I hurt for a long time because of childhood sexual abuse. Now I want to provide a safe place for hurting men to connect with other survivors of sexual abuse. Talk to us. You don't have to use your real name to share your experiences or ask questions.

Loss of Control

In childhood, children learn to differentiate between what belongs to them and what doesn't. The most intimate possession is our bodies. Sexual molestation violates our ultimate sense of self. Someone else takes control of our bodies--against our wills.

Because we are children, we don't feel we have the right to protect ourselves from attack, or we don't know how. An adult, an authority figure, violates us. And as children, we "learned" that adults didn't hurt kids.

Many molested children also learned that the world isn't a safe place and they had to protect themselves. For many, though, the loss of control over our bodies robbed us of the normal ability to protect ourselves. To compensate, some men stay in the victim mind-set all their lives, rebelling and fighting anyone who tries to get close. On the other end of the spectrum are men who become revictimized, remaining naive or unaware of the evil intentions of others, and who end up being taken advantage of.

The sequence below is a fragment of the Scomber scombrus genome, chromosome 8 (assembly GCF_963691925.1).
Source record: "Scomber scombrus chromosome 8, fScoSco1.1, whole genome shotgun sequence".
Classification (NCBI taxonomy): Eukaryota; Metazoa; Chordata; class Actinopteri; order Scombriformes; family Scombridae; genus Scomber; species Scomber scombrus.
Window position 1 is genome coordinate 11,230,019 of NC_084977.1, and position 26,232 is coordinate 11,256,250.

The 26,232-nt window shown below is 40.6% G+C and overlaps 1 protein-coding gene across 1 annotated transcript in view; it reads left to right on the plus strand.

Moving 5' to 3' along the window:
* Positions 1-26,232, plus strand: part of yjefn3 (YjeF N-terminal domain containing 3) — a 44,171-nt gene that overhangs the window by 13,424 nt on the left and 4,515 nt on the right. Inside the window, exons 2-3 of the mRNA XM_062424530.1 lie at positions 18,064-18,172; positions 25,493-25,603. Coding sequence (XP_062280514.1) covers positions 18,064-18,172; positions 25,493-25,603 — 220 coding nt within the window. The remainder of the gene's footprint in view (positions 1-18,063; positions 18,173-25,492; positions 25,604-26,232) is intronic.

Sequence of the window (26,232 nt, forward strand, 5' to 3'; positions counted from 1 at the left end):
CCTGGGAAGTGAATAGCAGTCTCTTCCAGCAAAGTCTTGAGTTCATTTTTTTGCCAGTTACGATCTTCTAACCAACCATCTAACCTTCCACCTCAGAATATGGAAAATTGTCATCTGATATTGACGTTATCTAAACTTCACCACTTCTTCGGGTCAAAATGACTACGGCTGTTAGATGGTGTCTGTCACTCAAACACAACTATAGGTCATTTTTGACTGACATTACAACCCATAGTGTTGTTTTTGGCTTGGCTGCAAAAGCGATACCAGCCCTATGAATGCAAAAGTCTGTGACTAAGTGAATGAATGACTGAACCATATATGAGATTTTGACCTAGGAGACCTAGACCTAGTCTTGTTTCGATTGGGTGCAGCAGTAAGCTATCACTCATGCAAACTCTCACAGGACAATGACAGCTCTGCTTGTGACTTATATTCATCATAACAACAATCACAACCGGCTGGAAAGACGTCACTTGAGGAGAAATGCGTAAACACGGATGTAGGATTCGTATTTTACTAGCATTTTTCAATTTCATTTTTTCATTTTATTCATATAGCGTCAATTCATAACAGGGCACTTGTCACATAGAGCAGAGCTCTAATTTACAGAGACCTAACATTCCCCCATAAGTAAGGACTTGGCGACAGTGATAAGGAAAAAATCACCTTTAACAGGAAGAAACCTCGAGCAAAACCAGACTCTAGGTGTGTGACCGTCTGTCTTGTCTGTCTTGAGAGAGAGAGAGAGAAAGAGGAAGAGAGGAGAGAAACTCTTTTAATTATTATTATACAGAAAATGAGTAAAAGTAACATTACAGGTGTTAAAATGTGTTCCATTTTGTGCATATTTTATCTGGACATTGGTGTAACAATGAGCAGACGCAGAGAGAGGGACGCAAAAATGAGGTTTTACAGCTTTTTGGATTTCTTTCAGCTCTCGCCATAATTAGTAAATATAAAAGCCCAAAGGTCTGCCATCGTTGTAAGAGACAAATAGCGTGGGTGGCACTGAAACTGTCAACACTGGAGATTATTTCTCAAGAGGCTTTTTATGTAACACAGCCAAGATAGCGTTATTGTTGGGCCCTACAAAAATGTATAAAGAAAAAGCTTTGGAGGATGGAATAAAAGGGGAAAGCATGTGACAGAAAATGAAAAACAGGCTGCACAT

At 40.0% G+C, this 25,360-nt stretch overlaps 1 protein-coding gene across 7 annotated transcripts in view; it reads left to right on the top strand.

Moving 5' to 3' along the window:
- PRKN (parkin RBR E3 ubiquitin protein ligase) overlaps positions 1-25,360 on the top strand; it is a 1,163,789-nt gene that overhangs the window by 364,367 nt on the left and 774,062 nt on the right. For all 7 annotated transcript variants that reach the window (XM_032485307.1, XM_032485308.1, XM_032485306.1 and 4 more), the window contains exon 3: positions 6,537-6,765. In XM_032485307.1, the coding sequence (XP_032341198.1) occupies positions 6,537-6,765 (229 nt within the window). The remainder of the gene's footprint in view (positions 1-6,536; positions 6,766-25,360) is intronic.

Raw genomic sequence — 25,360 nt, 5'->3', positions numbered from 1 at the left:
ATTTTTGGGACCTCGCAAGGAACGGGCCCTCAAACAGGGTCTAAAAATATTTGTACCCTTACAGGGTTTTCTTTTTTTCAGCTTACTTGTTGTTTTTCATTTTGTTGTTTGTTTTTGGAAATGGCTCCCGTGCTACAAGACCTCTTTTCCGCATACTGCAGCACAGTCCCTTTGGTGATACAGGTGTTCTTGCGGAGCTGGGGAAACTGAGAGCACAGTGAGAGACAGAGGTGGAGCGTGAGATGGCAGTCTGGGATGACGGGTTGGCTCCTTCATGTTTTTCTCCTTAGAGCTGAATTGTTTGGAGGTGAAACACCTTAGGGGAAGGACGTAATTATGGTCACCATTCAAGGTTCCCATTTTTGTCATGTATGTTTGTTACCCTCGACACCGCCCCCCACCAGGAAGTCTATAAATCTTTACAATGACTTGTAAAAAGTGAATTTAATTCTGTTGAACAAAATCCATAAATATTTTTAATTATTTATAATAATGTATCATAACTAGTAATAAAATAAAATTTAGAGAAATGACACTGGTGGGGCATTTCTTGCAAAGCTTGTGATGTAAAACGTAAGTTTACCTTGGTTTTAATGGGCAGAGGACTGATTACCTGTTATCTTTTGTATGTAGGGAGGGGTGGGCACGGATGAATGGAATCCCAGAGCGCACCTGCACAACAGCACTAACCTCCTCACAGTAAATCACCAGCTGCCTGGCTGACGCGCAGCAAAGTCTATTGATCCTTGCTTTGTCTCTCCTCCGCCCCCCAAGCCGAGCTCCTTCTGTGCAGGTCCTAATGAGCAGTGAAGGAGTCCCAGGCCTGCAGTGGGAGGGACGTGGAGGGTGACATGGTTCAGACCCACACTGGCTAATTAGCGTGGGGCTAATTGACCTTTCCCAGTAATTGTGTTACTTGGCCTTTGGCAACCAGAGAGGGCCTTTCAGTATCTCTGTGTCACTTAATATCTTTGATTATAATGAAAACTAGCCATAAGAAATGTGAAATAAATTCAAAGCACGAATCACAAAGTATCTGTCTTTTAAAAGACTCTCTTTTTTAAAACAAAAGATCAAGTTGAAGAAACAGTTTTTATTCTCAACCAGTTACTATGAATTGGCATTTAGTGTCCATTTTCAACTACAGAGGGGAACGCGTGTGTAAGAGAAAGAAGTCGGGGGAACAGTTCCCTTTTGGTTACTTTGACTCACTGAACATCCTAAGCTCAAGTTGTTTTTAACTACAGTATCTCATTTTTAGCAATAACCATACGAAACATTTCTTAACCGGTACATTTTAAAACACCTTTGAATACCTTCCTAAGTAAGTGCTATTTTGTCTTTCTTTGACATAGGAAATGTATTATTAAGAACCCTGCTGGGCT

Even after we grew up and became physically larger, many of us felt small and helpless. That's the pattern we learned as children. When we looked into mirrors we often saw ourselves as ugly and unattractive--regardless of the reality.

Despite any evidence, we accepted the lies that sexual abuse taught us. We were lied to--and not only in words but in actions. We were lied to about love. We were lied to about caring. We became objects of someone else's lust. For many, to be loved meant to have a sexual experience. Is it any wonder that some adult survivors can't distinguish between making love and having sex?

--excerpted from When A Man You Love Was Abused by Cecil Murphey, Kregel Publications, 2010, pages 43-44.

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